Wives of Arctic Sea’s Crew Call for Help

Arctic SeaExiled Russian maritime expert and journalist Mikhail Voitenko’s Maritime Bulletin has published an open letter written by the wives of four seamen still held onboard the cargo ship Arctic Sea, sailing somewhere in the Atlantic. The letter was addressed to the International Transport Workers’ Federation (ITF), the International Committee of the Red Cross, as well as the governments of Russia, Spain, Malta, and Finland.

Open letter

We, wives of four seamen of the merchant vessel Arctic Sea, appeal to all international organisations: the International Transport Workers’ Federation (ITF), the International Committee of the Red Cross (ICRC), the governments of Russia, Spain, Malta, and Finland. We are crying for your help!

Today, 24 September 2009, it is exactly two months since pirates hijacked the Arctic Sea. On 17 August 2009, the ship’s crew was released by the Russian Navy. However, four people – the captain, chief engineer, second engineer, and boatswain – were left on the ship to “ensure its operability.”

For ten days, our husbands waited for the arrival of a group of investigators from the Russian General Prosecutor’s Office. We had no telephone contact with our husbands. According to our information, the group of investigators stayed onboard the ship for ten days. In the course of their investigation, they found no prohibited cargo on the ship, just timber.

The seamen are not accused of anything, yet they have been victimized. On 19 September 2009, the group of investigators left the ship, and all connection with the ship was lost. Up until then, our husbands managed to call us around four times for one to one and a half minutes at a time. Since 18 September 2009, we have had no connection with the ship and our husbands.

During our brief conversations, we learned that the physical condition of our husbands is bad: the captain has had a sore arm for a month, the chief engineer complains of constant headaches, while the second engineer and the boatswain suffer from severe back pains. The ship’s water reserves are scarce: they only get cold water for ten minutes per day, and the food is meagre. All four suffer from stress; the effects of having been held captive for a whole month and another month without any information are beginning to exact a toll.

Two months have now gone by. Yet neither Russia, nor Malta, Finland, or Spain have taken responsibility for bringing the ship to shore, freeing the seamen, bringing a replacement crew (which is ready to fly over at any time), and bringing the seamen back home. The crew are victims, and they should therefore be home or in hospital under the care of doctors.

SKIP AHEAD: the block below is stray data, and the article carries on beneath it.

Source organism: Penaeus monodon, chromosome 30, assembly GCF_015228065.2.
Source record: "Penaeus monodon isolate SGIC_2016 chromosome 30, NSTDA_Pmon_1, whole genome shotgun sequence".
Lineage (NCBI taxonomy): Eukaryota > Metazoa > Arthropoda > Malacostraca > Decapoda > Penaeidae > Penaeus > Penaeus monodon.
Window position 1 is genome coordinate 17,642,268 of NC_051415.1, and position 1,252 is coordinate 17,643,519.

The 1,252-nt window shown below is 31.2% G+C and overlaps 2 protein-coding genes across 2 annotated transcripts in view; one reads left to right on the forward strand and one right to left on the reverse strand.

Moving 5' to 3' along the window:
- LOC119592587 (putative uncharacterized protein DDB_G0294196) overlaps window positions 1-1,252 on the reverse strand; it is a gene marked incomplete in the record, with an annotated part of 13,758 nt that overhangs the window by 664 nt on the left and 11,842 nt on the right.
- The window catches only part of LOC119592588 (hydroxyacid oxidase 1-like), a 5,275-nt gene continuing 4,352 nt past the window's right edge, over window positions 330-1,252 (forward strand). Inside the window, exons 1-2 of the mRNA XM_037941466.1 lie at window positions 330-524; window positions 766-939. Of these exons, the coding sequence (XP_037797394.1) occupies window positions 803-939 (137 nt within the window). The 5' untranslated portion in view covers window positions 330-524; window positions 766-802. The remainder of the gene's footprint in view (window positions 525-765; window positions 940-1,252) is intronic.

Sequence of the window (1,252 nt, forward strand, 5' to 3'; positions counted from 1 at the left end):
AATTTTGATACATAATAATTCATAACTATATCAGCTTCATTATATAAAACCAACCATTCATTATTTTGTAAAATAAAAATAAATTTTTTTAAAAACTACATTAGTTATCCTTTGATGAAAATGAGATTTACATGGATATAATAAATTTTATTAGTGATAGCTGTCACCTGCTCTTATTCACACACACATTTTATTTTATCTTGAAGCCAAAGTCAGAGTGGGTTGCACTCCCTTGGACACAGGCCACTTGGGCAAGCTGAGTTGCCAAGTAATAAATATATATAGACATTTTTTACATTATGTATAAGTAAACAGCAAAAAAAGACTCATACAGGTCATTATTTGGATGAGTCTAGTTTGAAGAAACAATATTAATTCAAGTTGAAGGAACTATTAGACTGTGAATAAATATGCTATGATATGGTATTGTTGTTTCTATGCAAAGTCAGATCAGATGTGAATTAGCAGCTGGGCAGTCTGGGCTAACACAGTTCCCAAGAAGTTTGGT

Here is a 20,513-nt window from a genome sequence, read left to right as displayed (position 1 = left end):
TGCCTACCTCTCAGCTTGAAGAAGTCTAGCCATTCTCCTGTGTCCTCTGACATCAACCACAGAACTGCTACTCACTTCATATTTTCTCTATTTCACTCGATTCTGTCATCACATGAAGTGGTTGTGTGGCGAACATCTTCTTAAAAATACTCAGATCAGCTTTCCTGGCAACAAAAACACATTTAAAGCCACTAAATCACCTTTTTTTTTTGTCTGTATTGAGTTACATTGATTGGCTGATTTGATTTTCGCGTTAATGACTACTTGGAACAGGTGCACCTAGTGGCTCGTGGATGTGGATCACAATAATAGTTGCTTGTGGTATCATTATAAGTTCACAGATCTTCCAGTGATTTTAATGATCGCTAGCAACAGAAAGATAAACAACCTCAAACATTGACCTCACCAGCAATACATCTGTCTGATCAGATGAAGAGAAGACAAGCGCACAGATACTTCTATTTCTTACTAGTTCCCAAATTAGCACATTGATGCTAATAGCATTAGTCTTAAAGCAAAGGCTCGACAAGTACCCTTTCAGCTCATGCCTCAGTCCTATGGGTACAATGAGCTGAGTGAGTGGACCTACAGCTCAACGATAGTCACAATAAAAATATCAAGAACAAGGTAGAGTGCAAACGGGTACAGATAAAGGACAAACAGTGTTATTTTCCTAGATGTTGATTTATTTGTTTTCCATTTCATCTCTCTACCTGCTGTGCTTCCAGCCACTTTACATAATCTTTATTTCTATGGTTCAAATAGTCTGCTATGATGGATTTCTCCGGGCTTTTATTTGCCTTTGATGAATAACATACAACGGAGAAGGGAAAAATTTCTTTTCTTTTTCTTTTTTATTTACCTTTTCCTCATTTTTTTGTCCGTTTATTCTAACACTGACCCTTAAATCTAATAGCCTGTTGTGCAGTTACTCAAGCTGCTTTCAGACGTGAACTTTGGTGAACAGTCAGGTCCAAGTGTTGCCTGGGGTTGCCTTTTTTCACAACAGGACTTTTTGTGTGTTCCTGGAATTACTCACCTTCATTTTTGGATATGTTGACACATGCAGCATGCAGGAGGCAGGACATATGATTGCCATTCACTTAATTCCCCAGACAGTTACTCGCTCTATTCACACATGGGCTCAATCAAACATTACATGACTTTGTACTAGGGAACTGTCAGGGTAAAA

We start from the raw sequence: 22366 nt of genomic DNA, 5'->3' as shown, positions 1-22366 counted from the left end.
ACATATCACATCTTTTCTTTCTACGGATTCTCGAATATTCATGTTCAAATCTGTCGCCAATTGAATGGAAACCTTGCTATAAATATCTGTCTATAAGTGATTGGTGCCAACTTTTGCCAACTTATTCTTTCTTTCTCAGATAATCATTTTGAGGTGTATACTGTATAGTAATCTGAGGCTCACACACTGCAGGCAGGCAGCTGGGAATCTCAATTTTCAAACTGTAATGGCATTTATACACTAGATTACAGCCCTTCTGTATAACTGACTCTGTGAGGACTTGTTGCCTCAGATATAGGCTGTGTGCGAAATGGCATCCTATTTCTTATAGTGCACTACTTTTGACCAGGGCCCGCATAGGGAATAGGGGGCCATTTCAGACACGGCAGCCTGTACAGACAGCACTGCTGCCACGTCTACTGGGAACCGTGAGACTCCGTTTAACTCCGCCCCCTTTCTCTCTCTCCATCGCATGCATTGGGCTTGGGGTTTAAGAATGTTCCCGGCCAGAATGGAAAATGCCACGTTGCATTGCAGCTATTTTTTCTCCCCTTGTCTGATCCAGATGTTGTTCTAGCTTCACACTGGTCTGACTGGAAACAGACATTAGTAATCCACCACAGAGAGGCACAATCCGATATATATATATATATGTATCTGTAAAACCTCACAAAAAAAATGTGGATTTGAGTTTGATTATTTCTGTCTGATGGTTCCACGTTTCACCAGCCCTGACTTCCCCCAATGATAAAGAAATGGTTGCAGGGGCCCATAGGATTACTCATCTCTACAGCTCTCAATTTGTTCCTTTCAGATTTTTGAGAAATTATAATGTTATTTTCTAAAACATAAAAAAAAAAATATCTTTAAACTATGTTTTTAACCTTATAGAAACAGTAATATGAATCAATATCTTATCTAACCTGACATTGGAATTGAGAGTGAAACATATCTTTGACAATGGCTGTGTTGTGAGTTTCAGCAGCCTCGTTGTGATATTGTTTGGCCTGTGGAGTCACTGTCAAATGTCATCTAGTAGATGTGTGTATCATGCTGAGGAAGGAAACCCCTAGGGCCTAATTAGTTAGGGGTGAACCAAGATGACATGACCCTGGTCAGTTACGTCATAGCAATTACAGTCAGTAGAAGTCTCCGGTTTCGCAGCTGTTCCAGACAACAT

We are being told that our husbands are not being held against their will. Yet how can they as Russian citizens leave the ship without passports and valid visas? (Their passports were destroyed by the pirates.) Our husbands are veteran sailors who are quite aware of the United Nations Convention on the Law of the Sea of 1982, according to which they have no right to leave the ship in the current situation. We cannot, however, understand why should the seamen – civilians – maintain the ship’s operability and look after the “timber” onboard for two whole months without pay!

A few words about us. Our families have been suffering under feverish pressure for two months. For a whole month, we prayed God to save our seamen, and have now been waiting for the situation to clarify for yet another month.

All this time we, the wives of the four seamen, have had to endure serious health problems: the captain’s wife was hospitalised for two weeks because of neurological problems; the boatswain’s wife was hospitalised for three weeks because of hypertension; the wife of the second engineer is still in hospital because of a severe ulcer; and the wife of the chief engineer had to cancel her planned operation until such time as her husband returns.

The situation is in a stalemate. We have been waiting for a resolution for a long time: we contacted the ship’s owner and the authorities. The only people who did not remain indifferent to the situation was the Northern branch of the Russian Seamen’s Union. We, four desperate wives and our children, appeal to all relevant human rights officials to help our families and assist in repatriating our loved ones.


Yelena Zaretskaya, wife of the captain,
Irina Kuznetsova, wife of the second engineer,
Viktoria Shumik, wife of the chief engineer,
Lidia Volova, wife of the boatswain

Arkhangelsk, Russia, 24.09.2009

Открытое письмо родственников 4-х моряков на борту Arctic Sea
Морской Бюллетень, 24.09.2009

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